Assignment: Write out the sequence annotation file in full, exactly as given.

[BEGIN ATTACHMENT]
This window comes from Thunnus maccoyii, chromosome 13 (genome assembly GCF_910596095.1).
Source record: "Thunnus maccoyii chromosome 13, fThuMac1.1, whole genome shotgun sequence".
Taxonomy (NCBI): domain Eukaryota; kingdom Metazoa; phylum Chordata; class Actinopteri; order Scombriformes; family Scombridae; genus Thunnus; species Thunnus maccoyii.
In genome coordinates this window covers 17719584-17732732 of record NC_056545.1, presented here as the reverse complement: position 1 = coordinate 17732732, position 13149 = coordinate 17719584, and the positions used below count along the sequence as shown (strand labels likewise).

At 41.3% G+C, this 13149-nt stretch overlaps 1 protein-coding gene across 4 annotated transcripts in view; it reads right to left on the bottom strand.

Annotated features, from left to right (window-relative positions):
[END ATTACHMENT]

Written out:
This window comes from Thunnus maccoyii, chromosome 13 (genome assembly GCF_910596095.1).
Source record: "Thunnus maccoyii chromosome 13, fThuMac1.1, whole genome shotgun sequence".
Taxonomy (NCBI): domain Eukaryota; kingdom Metazoa; phylum Chordata; class Actinopteri; order Scombriformes; family Scombridae; genus Thunnus; species Thunnus maccoyii.
In genome coordinates this window covers 17719584-17732732 of record NC_056545.1, presented here as the reverse complement: position 1 = coordinate 17732732, position 13149 = coordinate 17719584, and the positions used below count along the sequence as shown (strand labels likewise).

At 41.3% G+C, this 13149-nt stretch overlaps 1 protein-coding gene across 4 annotated transcripts in view; it reads right to left on the bottom strand.

Annotated features, from left to right (window-relative positions):